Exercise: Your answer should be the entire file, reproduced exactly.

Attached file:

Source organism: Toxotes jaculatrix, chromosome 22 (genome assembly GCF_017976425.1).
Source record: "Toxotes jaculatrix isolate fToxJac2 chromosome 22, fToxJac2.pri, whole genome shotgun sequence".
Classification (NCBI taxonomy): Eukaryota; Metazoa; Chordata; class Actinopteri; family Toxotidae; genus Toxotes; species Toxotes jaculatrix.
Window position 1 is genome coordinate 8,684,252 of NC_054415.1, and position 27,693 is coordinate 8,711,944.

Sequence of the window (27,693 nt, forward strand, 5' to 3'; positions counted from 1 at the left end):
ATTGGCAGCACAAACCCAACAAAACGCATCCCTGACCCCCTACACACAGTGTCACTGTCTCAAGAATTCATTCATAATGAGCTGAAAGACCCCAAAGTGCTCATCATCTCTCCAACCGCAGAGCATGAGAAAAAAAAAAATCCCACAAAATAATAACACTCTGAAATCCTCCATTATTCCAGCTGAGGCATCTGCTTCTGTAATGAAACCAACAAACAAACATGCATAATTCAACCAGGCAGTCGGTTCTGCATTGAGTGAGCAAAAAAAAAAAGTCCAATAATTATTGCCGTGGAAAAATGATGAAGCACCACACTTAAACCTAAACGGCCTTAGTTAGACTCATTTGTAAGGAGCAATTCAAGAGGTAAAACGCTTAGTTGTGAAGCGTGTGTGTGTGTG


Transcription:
Source organism: Toxotes jaculatrix, chromosome 22 (genome assembly GCF_017976425.1).
Source record: "Toxotes jaculatrix isolate fToxJac2 chromosome 22, fToxJac2.pri, whole genome shotgun sequence".
Classification (NCBI taxonomy): Eukaryota; Metazoa; Chordata; class Actinopteri; family Toxotidae; genus Toxotes; species Toxotes jaculatrix.
Window position 1 is genome coordinate 8,684,252 of NC_054415.1, and position 27,693 is coordinate 8,711,944.

Sequence of the window (27,693 nt, forward strand, 5' to 3'; positions counted from 1 at the left end):
ATTGGCAGCACAAACCCAACAAAACGCATCCCTGACCCCCTACACACAGTGTCACTGTCTCAAGAATTCATTCATAATGAGCTGAAAGACCCCAAAGTGCTCATCATCTCTCCAACCGCAGAGCATGAGAAAAAAAAAAATCCCACAAAATAATAACACTCTGAAATCCTCCATTATTCCAGCTGAGGCATCTGCTTCTGTAATGAAACCAACAAACAAACATGCATAATTCAACCAGGCAGTCGGTTCTGCATTGAGTGAGCAAAAAAAAAAAGTCCAATAATTATTGCCGTGGAAAAATGATGAAGCACCACACTTAAACCTAAACGGCCTTAGTTAGACTCATTTGTAAGGAGCAATTCAAGAGGTAAAACGCTTAGTTGTGAAGCGTGTGTGTGTGTG